How to Install Java in OS X Mavericks
Java has plenty of real-world applications and uses, but because it has been used as an attack vector in the past, Apple has made OS X reasonably aggressive in limiting Java on Macs. As a result, Mavericks does not come with Java preinstalled, and upgraded Macs will remove Java in Mavericks installation process. For most users this is a very good thing, it further reduces the unlikely event of a trojan or something nefarious being installed on Macs, and many Mac users won’t notice Java missing at all. On the other hand, many of us do need Java installed in OS X.
Many common applications use Java, ranging from the excellent cloud backup service CrashPlan, to the Eclipse IDE, and even some online banking and financial services, and without installing Java yourself in Mavericks you’ll find these apps and websites simply don’t work. Fortunately it’s a simple fix just like in 10.8, and you can go about installing Java on OS X Mavericks in several different ways.
Install Java in Mavericks through the Command Line
Installing Java through the command line is perhaps the easiest. All you need to do is launch Terminal, found in /Applications/Utilities/, and enter the following command:
Assuming Java is not on the Mac already, this command will trigger a popup that says something along the lines of “To open Java, you need a Java SE runtime. Would you like to install one now?” – click “Install” when asked to begin the simple process.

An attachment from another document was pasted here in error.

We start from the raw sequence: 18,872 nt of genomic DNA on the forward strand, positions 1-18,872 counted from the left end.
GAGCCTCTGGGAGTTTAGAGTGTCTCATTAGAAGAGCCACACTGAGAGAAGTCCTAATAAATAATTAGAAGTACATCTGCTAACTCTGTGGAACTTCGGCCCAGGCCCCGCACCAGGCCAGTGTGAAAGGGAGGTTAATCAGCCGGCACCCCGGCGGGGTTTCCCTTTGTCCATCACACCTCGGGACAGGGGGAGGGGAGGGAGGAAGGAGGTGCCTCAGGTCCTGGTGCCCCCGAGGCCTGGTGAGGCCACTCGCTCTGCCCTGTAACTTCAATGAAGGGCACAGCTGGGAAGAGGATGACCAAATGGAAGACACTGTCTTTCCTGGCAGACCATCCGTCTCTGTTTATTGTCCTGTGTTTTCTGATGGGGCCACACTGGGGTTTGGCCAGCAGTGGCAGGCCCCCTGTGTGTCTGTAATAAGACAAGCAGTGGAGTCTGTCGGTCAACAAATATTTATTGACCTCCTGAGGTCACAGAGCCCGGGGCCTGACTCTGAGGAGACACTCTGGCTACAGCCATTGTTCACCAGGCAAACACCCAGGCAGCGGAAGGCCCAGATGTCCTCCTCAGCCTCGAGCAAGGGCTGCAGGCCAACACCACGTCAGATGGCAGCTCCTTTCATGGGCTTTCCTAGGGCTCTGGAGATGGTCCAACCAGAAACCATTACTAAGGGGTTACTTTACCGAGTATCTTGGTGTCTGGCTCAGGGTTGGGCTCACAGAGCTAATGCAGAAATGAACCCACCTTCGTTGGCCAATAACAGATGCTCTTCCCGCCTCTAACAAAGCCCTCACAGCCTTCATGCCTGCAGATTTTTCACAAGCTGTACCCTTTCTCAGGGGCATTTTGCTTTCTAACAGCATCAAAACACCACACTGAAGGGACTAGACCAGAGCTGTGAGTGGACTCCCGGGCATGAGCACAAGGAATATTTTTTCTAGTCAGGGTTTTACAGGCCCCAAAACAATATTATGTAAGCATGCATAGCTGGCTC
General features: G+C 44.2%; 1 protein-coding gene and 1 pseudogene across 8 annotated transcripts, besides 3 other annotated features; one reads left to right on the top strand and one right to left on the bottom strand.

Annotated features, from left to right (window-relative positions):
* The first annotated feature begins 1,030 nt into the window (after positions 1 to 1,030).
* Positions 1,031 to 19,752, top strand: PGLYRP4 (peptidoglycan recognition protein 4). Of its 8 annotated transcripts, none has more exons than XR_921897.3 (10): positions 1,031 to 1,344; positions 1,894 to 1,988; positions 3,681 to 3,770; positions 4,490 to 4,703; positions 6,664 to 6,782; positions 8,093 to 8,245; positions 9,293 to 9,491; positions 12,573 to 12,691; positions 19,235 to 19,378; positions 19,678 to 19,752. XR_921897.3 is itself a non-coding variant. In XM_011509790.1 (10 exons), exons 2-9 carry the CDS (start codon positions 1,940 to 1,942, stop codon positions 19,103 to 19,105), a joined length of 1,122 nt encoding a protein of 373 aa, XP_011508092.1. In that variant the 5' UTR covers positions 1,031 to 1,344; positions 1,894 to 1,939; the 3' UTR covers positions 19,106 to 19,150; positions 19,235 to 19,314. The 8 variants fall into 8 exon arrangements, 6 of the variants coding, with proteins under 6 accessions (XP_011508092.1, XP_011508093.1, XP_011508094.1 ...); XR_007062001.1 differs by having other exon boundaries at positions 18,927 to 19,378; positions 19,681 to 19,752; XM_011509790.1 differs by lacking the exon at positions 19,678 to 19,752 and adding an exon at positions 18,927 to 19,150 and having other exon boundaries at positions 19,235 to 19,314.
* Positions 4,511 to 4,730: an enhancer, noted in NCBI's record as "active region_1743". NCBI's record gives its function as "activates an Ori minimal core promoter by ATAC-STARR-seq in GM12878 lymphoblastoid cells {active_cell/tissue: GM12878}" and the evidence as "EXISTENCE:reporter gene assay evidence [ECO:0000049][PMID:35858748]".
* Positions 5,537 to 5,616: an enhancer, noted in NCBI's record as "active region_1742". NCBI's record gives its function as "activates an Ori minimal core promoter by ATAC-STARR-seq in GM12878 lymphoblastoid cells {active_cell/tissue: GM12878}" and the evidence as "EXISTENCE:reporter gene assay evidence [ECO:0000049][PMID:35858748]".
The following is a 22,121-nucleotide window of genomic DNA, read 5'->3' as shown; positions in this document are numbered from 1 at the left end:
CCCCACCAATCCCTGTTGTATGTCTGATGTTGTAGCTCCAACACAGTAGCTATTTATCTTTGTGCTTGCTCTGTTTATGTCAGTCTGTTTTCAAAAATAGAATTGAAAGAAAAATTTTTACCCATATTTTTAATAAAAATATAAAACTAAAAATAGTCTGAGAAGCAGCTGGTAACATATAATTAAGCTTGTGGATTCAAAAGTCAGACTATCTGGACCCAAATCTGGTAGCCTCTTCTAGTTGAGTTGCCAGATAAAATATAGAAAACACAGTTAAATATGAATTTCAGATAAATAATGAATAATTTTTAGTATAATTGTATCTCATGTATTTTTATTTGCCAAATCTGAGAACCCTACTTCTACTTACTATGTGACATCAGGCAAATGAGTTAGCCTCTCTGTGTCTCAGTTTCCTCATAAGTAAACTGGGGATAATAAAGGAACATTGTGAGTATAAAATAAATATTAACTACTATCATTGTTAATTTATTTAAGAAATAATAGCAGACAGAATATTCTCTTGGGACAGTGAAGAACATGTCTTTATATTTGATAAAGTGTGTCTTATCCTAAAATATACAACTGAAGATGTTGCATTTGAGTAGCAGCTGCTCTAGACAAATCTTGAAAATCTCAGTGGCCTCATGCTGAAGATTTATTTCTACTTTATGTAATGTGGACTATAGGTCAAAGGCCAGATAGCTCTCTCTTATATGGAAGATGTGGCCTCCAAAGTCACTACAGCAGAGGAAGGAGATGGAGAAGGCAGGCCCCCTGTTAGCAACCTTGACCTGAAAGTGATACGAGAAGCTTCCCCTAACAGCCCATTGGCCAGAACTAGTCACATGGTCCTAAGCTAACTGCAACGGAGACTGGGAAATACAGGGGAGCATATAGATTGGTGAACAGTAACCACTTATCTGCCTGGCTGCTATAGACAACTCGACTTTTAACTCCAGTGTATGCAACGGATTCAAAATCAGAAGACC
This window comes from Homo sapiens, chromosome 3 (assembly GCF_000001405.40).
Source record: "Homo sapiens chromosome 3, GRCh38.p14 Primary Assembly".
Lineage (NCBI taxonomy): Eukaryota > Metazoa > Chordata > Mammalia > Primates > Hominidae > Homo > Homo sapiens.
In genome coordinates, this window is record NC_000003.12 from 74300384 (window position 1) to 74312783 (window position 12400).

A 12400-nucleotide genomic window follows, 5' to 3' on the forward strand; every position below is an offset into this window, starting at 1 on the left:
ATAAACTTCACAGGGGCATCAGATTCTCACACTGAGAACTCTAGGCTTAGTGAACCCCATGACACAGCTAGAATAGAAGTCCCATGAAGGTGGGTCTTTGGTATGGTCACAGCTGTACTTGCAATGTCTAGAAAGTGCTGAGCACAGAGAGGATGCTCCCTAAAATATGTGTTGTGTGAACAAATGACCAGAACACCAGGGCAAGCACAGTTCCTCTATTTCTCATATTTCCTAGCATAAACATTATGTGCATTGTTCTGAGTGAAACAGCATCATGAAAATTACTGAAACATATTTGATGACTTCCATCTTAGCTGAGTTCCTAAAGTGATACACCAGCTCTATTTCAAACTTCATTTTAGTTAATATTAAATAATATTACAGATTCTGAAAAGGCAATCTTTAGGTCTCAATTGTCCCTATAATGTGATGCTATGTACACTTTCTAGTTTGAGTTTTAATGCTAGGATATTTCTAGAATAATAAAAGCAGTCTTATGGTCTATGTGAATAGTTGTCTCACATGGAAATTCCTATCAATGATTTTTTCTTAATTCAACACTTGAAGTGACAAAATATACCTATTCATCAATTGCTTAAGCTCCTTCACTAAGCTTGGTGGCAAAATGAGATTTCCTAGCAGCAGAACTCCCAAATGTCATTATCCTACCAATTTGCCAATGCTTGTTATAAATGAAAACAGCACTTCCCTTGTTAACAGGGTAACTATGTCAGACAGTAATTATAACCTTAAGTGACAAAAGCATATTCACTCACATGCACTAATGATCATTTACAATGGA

From here on it’s just like installing any other package. Remember, you will probably need to relaunch certain apps that are Java dependent to get them working again, including web browsers if it’s a website you are attempting to access that requires a Java applet to run.
If you run that command and already have Java installed, you’ll simply see the currently installed Java version instead, like so:
java version "1.6.0_65"
Java(TM) SE Runtime Environment (build 1.6.0_65-b14-462-11M4609)
Java HotSpot(TM) 64-Bit Server VM (build 20.65-b04-465, mixed mode)
If you’re not a fan of the command line, or would rather get the latest version of Java installed in OS X 10.9 directly from Oracle, that’s what we’ll cover next.
Option 2: Installing the Latest Java Version from Oracle
The other option to get the latest version of Java is to simply download it from Oracle and install manually.
Most casual Mac users only need to get the JRE (Java Runtime Environment) and not the full JDK (Java Development Kit).
Downloading directly from Oracles website insures the latest version will be installed, and it also has the advantage of allowing for remote installation and upgrades on Macs through Remote Login or SSH.
OS X handles Java well these days, and and newer versions of Safari even let you allow the Java plugin on a per website basis, further limiting it’s potential problems.
Remember, for most Mavericks users, you can avoid Java and not worry about it. Installing Java is really only necessary if a crucial application or web service requires it.